"Were you made to feel like a valued and special customer during Air France flight 0012 from Paris, Charles de Gaulle (CDG), to New York, John F. Kennedy (JFK) on 05/28/2013?"
After reading the above question in the Air France Customer Satisfaction online survey, I let out a snort of disbelief. A valued and special customer!? Were we talking about the same flight, the one with the chaotic boarding process at Charles de Gaulle Airport that resulted in the economy class passengers snapping and snarling at each other out of frustration? Or perhaps the survey was referring to the opportunity that I had to interact with the Air France ground staff in Boston while filing a lost baggage form. After all, who wants to go immediately to their hotel and drop into bed after a long flight? Certainly not me!
As an expat who has lived in far-flung countries around the world, I've developed a love-hate relationship with air travel. For years, planes have carried me across time zones. They've delivered me into the warm embrace of my family. After my father's unexpected death, being cocooned in a plane for eight hours offered a welcome respite from reality. The noise of the jet engines muffled the sounds of my tears as I came to grips with the finality of his death and realized that for the first time in my life he wouldn't be waiting at the airport to greet me. Planes were even more important when we lived on islands. Physically cut off from the rest of the world, they represented freedom. Other than a boat, planes were the only way to escape the island if there was a coup, something which used to be a valid concern when we lived on the island of Mindanao in the Philippines.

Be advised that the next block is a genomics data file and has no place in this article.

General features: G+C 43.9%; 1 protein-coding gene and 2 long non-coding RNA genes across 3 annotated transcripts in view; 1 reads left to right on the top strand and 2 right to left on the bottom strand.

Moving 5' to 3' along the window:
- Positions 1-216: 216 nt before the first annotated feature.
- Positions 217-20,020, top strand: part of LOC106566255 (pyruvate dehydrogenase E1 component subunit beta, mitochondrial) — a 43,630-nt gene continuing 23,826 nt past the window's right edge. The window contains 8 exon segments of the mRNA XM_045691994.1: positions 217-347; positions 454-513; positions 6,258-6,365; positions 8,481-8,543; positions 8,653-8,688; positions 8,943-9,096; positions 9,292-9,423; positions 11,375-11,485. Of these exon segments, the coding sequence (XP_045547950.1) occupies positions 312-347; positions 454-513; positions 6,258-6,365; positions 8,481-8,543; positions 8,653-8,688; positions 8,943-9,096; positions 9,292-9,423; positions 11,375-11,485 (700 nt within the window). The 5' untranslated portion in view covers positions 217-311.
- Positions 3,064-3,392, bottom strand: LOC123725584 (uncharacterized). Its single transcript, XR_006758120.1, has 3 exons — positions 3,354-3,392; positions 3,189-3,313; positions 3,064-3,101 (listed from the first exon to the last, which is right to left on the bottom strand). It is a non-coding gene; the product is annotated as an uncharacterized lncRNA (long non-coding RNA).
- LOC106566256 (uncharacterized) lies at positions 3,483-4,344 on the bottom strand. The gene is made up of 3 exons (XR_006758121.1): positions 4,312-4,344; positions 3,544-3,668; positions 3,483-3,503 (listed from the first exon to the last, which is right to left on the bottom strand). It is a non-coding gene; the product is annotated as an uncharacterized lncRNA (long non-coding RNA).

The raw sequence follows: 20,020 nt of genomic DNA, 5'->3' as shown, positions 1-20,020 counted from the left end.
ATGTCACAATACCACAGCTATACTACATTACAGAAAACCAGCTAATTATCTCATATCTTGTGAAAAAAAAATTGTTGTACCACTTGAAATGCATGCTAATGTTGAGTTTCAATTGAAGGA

Hoping to regain my appreciation for air travel, I was happy to have a window seat during my flight from Boston to Washington DC on Thursday afternoon. Gazing at the puffy cloud formations and the green and blue tapestry far below, I realized that it's a miracle to be able to soar through the clouds. The sensation was so strong that I didn't even mind waiting an hour and forty-five minutes for Stéphane to clear immigration. All of the joyous reunions at Dulles Airport reminded me that a little bit of discomfort is a small price to pay in exchange for the joy you feel when you're welcomed home by the ones you love.
The relative ease with which we can now travel from one country to another has been on my mind ever since Thomas Stumpner sent the link for an account of a woman's journey from Chicago to France to visit her son's grave shortly after World War II. Please click here to read "Silver Wings to Europe".
|Waiting in the international arrivals hall at Dulles Airport in Washington DC|